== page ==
Tuesday, March 12, 2013

Adventures of a gallery intern

Art 3 Gallery is home to the works of many artists - sculptors, painters, both traditional and abstract, glassblowers and more. Being an intern here means new work and new artists are always popping in. Studying art myself, it's thrilling to meet all the characters that visit. Last week, I accompanied Joni Taube, owner of Art 3, on a studio visit to several artists. After packing and repacking her car like a strange game of Tetris, we headed out.

Mike Wilson
 Our first stop was at the studio of Mike Wilson, where Mike and his two dogs, Otto and Scout, greeted us. His walls, covered with colorful paintings, and tables littered with brushes and vases of fake flowers, made the space feel very lived in and pleasant, much like Mike himself. He showed us his new project, 90 paintings of the hero Don Quixote in 90 days. Each was made in a cubist style, with vibrant colors and playful, surrealist settings that reflect the story. While Joni and Mike discussed pieces for Art 3’s spring show, I was able to roam Mike’s space and realized just how varied his work was. From realistic rustic landscapes, to industrial trains, to his cheeky pin-up series, and his more abstract geometric pieces, each piece is well composed and interesting in its own way.

Rosemary Boyle
 We then headed towards the studio of Rosemary Boyle. Her studio was large and filled with found objects and acrylic mediums. Her work was massive and graphic, using stripes and line to create quirky pinwheel patterns. Her found object sculptures are reminiscent of a modern interpretation of Tim Burton's style. If you were to scan the wall too quickly, you might get vertigo. Rosemary wasn’t in her gallery, so she and Joni spoke on the phone and after sending pictures back and forth of what pieces to take and what to leave, we made our choices and our time was done.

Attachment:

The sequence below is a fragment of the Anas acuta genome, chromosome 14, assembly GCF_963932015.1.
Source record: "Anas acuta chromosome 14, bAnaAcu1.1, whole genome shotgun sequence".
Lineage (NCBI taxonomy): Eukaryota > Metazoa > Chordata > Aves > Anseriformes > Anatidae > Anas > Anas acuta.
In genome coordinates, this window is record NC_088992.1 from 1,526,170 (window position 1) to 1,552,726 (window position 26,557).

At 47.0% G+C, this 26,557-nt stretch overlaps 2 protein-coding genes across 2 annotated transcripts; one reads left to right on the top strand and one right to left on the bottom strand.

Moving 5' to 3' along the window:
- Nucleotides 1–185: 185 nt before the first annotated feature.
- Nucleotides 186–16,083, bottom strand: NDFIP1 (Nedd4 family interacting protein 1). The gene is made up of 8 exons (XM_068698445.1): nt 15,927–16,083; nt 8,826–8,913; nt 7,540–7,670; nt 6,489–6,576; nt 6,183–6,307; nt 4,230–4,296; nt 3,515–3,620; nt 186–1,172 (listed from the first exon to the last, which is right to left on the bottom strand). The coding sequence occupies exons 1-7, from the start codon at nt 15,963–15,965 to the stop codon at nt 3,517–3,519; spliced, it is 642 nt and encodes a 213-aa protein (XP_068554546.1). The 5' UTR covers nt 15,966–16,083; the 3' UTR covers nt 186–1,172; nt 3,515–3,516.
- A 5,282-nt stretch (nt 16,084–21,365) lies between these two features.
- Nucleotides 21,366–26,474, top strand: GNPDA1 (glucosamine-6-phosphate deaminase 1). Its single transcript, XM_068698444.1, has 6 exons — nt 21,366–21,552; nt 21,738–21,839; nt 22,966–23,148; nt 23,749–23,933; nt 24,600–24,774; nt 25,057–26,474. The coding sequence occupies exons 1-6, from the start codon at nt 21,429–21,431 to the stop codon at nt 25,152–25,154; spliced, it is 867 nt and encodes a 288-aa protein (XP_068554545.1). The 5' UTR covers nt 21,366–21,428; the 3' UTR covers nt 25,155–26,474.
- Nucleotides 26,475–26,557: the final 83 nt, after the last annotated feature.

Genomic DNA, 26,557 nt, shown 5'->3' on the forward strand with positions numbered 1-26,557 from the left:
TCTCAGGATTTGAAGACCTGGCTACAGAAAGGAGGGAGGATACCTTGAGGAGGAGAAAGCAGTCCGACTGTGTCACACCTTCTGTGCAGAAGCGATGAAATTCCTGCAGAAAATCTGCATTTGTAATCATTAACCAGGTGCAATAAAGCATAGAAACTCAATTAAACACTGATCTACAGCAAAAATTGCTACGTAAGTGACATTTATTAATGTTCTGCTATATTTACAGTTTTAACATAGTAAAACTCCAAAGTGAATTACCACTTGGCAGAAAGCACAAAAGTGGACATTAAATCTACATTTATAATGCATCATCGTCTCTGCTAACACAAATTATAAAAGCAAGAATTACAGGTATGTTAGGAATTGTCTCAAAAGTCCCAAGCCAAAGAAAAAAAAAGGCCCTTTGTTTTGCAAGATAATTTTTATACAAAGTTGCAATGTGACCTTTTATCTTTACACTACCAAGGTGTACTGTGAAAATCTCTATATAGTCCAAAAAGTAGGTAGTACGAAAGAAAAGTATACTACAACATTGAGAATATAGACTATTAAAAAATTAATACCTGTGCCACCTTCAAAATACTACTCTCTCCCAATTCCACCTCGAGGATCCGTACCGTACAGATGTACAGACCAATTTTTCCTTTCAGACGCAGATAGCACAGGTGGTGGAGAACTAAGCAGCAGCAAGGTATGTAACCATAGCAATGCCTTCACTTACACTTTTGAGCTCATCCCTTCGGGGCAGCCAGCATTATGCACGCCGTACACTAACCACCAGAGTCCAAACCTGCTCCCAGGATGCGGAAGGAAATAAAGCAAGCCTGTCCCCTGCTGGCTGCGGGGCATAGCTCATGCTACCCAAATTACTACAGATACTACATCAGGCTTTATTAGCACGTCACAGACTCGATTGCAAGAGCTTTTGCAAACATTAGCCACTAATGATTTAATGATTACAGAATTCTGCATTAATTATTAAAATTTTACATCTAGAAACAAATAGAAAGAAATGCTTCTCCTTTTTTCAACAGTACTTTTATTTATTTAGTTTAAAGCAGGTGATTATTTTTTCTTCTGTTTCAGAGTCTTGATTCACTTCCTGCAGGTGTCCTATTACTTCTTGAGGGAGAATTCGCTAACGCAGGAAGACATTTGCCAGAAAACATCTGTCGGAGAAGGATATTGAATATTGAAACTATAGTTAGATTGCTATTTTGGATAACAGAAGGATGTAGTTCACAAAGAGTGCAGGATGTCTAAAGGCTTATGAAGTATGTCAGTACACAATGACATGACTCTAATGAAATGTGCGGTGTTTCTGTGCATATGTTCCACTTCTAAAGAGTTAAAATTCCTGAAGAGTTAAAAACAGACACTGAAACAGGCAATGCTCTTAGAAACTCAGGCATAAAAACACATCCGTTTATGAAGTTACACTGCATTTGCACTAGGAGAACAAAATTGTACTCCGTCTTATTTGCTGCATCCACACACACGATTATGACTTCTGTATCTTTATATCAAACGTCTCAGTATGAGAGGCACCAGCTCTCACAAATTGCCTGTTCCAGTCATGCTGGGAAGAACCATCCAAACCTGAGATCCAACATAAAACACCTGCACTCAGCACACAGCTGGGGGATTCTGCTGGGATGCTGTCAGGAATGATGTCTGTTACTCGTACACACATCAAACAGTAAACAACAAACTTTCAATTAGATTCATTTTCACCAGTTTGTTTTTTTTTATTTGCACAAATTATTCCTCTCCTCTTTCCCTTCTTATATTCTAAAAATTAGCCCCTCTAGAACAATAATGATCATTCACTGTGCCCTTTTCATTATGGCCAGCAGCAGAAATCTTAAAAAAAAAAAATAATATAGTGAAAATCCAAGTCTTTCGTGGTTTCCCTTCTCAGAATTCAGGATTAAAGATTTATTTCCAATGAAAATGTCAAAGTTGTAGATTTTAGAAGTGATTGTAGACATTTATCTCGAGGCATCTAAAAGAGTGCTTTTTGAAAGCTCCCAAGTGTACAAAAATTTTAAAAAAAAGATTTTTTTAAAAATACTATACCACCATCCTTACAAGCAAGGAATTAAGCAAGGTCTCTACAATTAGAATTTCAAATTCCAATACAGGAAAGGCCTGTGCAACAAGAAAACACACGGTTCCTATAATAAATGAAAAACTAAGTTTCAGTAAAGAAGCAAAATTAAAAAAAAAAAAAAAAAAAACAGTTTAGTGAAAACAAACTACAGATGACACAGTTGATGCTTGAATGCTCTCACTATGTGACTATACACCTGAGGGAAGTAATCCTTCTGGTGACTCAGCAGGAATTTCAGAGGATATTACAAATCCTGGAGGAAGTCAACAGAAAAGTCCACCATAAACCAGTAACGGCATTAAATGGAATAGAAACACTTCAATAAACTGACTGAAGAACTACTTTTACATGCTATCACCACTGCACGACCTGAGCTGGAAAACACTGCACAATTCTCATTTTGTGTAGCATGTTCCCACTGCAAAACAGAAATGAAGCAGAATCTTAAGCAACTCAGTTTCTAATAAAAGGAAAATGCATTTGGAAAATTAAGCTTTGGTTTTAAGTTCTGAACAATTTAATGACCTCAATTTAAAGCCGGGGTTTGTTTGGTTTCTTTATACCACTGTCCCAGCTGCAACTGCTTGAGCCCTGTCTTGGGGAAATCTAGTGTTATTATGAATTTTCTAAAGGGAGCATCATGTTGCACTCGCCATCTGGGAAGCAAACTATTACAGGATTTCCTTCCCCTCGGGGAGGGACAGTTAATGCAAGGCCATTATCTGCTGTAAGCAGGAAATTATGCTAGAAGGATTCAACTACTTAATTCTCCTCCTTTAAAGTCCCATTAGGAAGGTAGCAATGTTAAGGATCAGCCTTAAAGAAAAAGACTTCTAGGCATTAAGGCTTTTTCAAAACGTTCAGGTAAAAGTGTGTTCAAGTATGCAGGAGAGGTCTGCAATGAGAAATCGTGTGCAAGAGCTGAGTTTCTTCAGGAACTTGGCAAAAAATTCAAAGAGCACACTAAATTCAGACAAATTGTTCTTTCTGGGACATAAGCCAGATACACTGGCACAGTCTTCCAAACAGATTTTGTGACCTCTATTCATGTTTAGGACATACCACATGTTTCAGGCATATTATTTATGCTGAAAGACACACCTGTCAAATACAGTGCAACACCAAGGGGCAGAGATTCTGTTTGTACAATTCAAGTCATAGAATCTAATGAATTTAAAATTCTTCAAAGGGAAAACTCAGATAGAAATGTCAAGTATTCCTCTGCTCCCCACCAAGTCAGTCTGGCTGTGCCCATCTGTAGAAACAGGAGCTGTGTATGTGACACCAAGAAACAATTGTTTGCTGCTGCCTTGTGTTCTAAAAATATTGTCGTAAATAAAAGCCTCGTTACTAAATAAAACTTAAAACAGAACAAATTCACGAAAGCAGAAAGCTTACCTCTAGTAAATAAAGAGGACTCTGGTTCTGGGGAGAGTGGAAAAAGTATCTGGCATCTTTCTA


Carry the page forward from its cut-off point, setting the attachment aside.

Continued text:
Our adventures continued with a visit to Suzanne Hodes. Her oil paintings were all large and rich in color. She enjoys painting loose cityscapes, with bright turquoises, yellows, and oranges. Her paintings look like watercolors, making her abstracted landscapes and images of water stand out from others I had seen. We brought a great assortment of pieces back to the gallery.

Janet Shapero's studio
 Joni and I went next to the studio of Janet Shapero. Her studio was by far the largest, with towering mesh columns and vibrant, saturated squares of color hanging on every wall and ceiling beam. Despite being filled with new projects, Janet’s studio was meticulously clean and organized. Modern stools were placed here and there, with an impeccably white kitchen set up, utensils as colorful as the art on her walls, and large glass bowls of licorice candy scattered around the room. Janet has invented her particular method of working. She takes screen-like material, which she uses to create unique, vibrant hybrids of sculpture, printmaking, and painting. Joni selected some of her narrow vertical pieces to accompany the other work chosen for the show.
While we were there, Janet introduced us to another artist who lived next door, after which Joni exchanged cards, expressing an interest in her work. This was a good lesson for me about the art world, and the importance of connections, and how “who you know” can often open up opportunities that you wouldn't necessarily find on your own. Returning to Mike Wilson's studio one last time to get his framed works, we gathered all the art we had collected in our Tranzporters--Joni’s other business(see www.Tranzporter.com) Thanks to the help of Mike, and some supervision by Scout and Otto, we were soon packed and ready to return to the gallery.
All in all, it was a marvelous experience, and I consider myself incredibly lucky to have a job that exposes me to such a wide variety of artists and experiences. Despite the differences between Janet, Mike, Rosemary, and Suzanne, they all have found a niche market in which they have been able to survive for over 30 years. I look forward to seeing art from these incredibly talented individuals, as well as all the other fantastic work that can be found at Art 3 Gallery.

1 comment:

Stanley Workman said...

Where were you when Art changed?

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